Robert Ross, So It Was True: The American Protestant Press and the Nazi Persecution of the Jews (Minneapolis: University of Minnesota Press, 1980).
Andrei Sakharov, Memoirs (NY: Knopf, 1990).
Dan Saxon, To Save Her Life: disappearance, deliverance, and the United States in Guatemala (Berkeley, CA: University of California Press, 2007).
Aleksandr Solzhenitsyn, The Gulag Archipelago (NY: Harper and Row, 1973)... Each of the volumes is acceptable.
Nechama Tec, Dry Tears: The Story of a Lost Childhood (NY: Oxford UP, 1984).
Nechama Tec, When Light Pierced the Darkness (NY: Oxford UP, 1986).
Mamie Till-Mobley and Christopher Benson, Death of Innocence: The Story of the Hate Crime that Changed America (NY: Random House, 2003).
Jacobo Timerman, Prisoner Without a Name, Cell Without a Number (NY: Vintage, 1981).
Avraham Tory, Surviving the Holocaust: the Kovno Ghetto Diary (Cambridge MA: Harvard U.P., 1990).
Armando Valladares, Against All Hope (New York: Ballantine, 1986).
Leni Yahil, The Holocaust: The Fate of European Jewry, 1932-1945 (New York: Oxford University Press, 1990).
4B. Books Appropriate for Book Review Assignment that can be obtained through Inter-Library Loan
(allow 2 weeks to receive):
Vladimir Bukovsky, To Build a Castle: My Life as a Dissenter (New York: Viking, 1978).Vladimir Bukovsky, To Choose Freedom (Stanford CA: Hoover Institution, 1987).
Iris Chang, The Rape of Nanking: The Forgotten Holocaust of World War II (New York: Penguin, 1997).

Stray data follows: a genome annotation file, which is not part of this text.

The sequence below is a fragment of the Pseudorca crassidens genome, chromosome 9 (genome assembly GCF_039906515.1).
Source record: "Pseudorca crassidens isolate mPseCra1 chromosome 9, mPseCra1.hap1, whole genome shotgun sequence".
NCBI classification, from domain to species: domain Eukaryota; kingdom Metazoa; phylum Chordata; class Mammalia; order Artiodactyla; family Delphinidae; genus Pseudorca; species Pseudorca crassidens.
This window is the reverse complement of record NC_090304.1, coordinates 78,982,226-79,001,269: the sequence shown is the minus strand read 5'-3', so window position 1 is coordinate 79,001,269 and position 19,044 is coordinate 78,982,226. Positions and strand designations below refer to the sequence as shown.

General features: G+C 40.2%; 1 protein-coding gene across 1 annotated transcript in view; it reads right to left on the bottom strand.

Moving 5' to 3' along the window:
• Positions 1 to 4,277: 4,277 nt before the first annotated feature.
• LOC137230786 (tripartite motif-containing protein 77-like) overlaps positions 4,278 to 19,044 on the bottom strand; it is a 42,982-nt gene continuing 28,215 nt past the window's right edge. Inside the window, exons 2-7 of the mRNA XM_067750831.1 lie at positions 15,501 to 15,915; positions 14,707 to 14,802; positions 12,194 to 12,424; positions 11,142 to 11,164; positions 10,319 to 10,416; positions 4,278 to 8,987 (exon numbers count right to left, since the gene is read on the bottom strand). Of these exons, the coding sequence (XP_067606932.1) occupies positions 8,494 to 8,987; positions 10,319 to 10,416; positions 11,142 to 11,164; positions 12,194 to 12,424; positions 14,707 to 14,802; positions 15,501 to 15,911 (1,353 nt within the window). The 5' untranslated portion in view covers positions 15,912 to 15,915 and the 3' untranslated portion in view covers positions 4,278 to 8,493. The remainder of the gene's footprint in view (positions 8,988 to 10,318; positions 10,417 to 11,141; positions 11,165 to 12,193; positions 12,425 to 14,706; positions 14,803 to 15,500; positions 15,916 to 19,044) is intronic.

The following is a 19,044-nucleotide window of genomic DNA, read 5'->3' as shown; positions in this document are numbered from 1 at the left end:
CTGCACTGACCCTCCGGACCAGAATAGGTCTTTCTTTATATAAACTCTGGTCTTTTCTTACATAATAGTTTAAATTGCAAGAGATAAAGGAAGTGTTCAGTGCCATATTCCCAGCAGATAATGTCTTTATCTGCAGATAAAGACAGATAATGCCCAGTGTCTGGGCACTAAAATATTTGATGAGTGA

Romeo A. Dallaire, Shake Hands with the Devil: The Failure of Humanity in Rwanda (NY: Carroll and Graf, 2004)
Roland DePury, Journal from My Cell (NY: Harper, 1946).
Ricardo Falla, Massacres in the Jungle: Ixcan, Guatemala, 1975-1982 (Boulder CO: Westview, 1994).
Sarah Bennett Farmer, Martyred Village: Commemorating the 1944 Massacre at Oradour-Sur-Glane (Berkley CA: University of California Press, 1999).
Eva Fogelman, Conscience and Courage (New York: Anchor/Doubleday, 1994).
Eugenia Ginzburg, Journey Within the Whirlwind (NY: Harcourt, Brace, Jovanovich, 1967).
Phillip Hallie, Tales of Good and Evil, Help and harm (NY: Harper Collins, 1998).
Jennifer K. Harbury, Searching for Everado (NY: Warner Books, 1997).
Dina Kaminskaya, Final Judgment (London: Harvill, 1982).
Herman Kruk, The Last Days of the Jerusalem of Lithuania: Chronicles from the Vilna Ghetto and the Camps, 1939-1944 (New Haven CT: Yale UP, 2002).
John Loftus, The Belarus Secret (NY: Knopf, 1982).
Primo Levi, Survival in Auschwitz (NY: Simon and Schuster, 1993).
Guenter Lewy, The Nazi Persecution of the Gypsies (NY: Oxford UP, 2000).
Deborah Lipstadt, Denying the Holocaust: The Growing Assault on Truth and Memory (NY: Penguin, 1993).
John Loftus, The Belarus Secret (NY: Knopf, 1982).
Anna Rosmus, Against the Stream: Growing up where Hitler Used to Live (Columbia SC: University of South Carolina Press, 2002).
Anna Rosmus, Out of Passau: Leaving a City Hitler Called Home (Columbia SC: University of South Carolina Press, 2004).
Anna Rosmus, Wintergreen (Columbia SC: University of South Carolina Press, 2004)
Nijole Sadunaite, A Radiance in the Gulag (VA: Trinity Communications, 1987).
Marion Freyer Wolff, The Shrinking Circle: Memories of Nazi Berlin, 1933-39 (New York [838 Fifth Ave. NY 10021], UAHC Press, 1990).
Alexandra Zapruder, ed., Salvaged Pages: Young Writers’ Diaries of the Holocaust (New Haven CT: Yale U.P., 2002).
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This page last updated
April 12, 2012